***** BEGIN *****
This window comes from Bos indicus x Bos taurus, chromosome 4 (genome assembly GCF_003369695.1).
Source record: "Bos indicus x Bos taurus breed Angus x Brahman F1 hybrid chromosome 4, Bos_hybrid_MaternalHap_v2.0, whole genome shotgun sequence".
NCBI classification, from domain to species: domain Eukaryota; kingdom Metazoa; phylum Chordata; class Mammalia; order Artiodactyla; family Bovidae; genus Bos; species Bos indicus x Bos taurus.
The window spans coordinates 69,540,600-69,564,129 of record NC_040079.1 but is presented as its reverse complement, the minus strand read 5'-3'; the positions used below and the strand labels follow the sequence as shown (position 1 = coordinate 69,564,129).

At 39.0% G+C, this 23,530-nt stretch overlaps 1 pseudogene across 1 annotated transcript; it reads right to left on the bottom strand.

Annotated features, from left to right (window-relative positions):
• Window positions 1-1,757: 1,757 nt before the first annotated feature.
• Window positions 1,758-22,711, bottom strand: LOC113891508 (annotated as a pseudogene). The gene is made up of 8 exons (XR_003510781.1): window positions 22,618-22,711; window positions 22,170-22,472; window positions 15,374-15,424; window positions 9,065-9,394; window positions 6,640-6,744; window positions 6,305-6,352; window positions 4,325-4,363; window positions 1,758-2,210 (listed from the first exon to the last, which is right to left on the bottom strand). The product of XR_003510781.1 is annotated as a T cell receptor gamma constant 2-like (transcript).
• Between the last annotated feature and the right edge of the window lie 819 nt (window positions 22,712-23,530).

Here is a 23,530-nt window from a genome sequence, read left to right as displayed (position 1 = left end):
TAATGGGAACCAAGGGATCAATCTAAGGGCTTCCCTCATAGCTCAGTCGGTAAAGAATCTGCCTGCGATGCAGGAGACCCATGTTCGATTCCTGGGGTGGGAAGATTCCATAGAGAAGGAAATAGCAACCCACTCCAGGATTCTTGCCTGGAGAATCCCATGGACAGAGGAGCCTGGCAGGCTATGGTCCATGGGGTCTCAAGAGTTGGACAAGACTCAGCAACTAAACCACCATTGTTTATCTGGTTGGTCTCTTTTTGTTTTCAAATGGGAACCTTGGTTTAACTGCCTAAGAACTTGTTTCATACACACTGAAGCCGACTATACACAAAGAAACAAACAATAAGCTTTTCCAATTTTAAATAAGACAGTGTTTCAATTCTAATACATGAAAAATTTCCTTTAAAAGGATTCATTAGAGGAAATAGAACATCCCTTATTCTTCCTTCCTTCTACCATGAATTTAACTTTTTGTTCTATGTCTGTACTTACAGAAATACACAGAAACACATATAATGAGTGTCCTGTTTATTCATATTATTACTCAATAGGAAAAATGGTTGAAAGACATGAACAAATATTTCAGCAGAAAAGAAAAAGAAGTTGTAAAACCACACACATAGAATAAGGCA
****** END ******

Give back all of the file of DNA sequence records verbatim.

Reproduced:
This window comes from Bos indicus x Bos taurus, chromosome 4 (genome assembly GCF_003369695.1).
Source record: "Bos indicus x Bos taurus breed Angus x Brahman F1 hybrid chromosome 4, Bos_hybrid_MaternalHap_v2.0, whole genome shotgun sequence".
NCBI classification, from domain to species: domain Eukaryota; kingdom Metazoa; phylum Chordata; class Mammalia; order Artiodactyla; family Bovidae; genus Bos; species Bos indicus x Bos taurus.
The window spans coordinates 69,540,600-69,564,129 of record NC_040079.1 but is presented as its reverse complement, the minus strand read 5'-3'; the positions used below and the strand labels follow the sequence as shown (position 1 = coordinate 69,564,129).

At 39.0% G+C, this 23,530-nt stretch overlaps 1 pseudogene across 1 annotated transcript; it reads right to left on the bottom strand.

Annotated features, from left to right (window-relative positions):
• Window positions 1-1,757: 1,757 nt before the first annotated feature.
• Window positions 1,758-22,711, bottom strand: LOC113891508 (annotated as a pseudogene). The gene is made up of 8 exons (XR_003510781.1): window positions 22,618-22,711; window positions 22,170-22,472; window positions 15,374-15,424; window positions 9,065-9,394; window positions 6,640-6,744; window positions 6,305-6,352; window positions 4,325-4,363; window positions 1,758-2,210 (listed from the first exon to the last, which is right to left on the bottom strand). The product of XR_003510781.1 is annotated as a T cell receptor gamma constant 2-like (transcript).
• Between the last annotated feature and the right edge of the window lie 819 nt (window positions 22,712-23,530).

Here is a 23,530-nt window from a genome sequence, read left to right as displayed (position 1 = left end):
TAATGGGAACCAAGGGATCAATCTAAGGGCTTCCCTCATAGCTCAGTCGGTAAAGAATCTGCCTGCGATGCAGGAGACCCATGTTCGATTCCTGGGGTGGGAAGATTCCATAGAGAAGGAAATAGCAACCCACTCCAGGATTCTTGCCTGGAGAATCCCATGGACAGAGGAGCCTGGCAGGCTATGGTCCATGGGGTCTCAAGAGTTGGACAAGACTCAGCAACTAAACCACCATTGTTTATCTGGTTGGTCTCTTTTTGTTTTCAAATGGGAACCTTGGTTTAACTGCCTAAGAACTTGTTTCATACACACTGAAGCCGACTATACACAAAGAAACAAACAATAAGCTTTTCCAATTTTAAATAAGACAGTGTTTCAATTCTAATACATGAAAAATTTCCTTTAAAAGGATTCATTAGAGGAAATAGAACATCCCTTATTCTTCCTTCCTTCTACCATGAATTTAACTTTTTGTTCTATGTCTGTACTTACAGAAATACACAGAAACACATATAATGAGTGTCCTGTTTATTCATATTATTACTCAATAGGAAAAATGGTTGAAAGACATGAACAAATATTTCAGCAGAAAAGAAAAAGAAGTTGTAAAACCACACACATAGAATAAGGCA